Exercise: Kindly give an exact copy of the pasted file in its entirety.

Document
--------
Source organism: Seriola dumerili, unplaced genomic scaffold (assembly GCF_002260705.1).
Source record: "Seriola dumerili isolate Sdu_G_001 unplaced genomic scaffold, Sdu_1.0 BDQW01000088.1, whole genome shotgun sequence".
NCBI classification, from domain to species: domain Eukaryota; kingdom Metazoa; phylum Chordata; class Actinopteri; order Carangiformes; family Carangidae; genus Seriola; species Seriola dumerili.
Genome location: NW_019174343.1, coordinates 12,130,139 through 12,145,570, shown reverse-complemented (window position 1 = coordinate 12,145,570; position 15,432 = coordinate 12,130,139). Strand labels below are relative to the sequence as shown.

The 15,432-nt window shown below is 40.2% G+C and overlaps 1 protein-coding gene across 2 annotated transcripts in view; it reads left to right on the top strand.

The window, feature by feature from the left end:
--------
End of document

Source organism: Seriola dumerili, unplaced genomic scaffold (assembly GCF_002260705.1).
Source record: "Seriola dumerili isolate Sdu_G_001 unplaced genomic scaffold, Sdu_1.0 BDQW01000088.1, whole genome shotgun sequence".
NCBI classification, from domain to species: domain Eukaryota; kingdom Metazoa; phylum Chordata; class Actinopteri; order Carangiformes; family Carangidae; genus Seriola; species Seriola dumerili.
Genome location: NW_019174343.1, coordinates 12,130,139 through 12,145,570, shown reverse-complemented (window position 1 = coordinate 12,145,570; position 15,432 = coordinate 12,130,139). Strand labels below are relative to the sequence as shown.

The 15,432-nt window shown below is 40.2% G+C and overlaps 1 protein-coding gene across 2 annotated transcripts in view; it reads left to right on the top strand.

The window, feature by feature from the left end: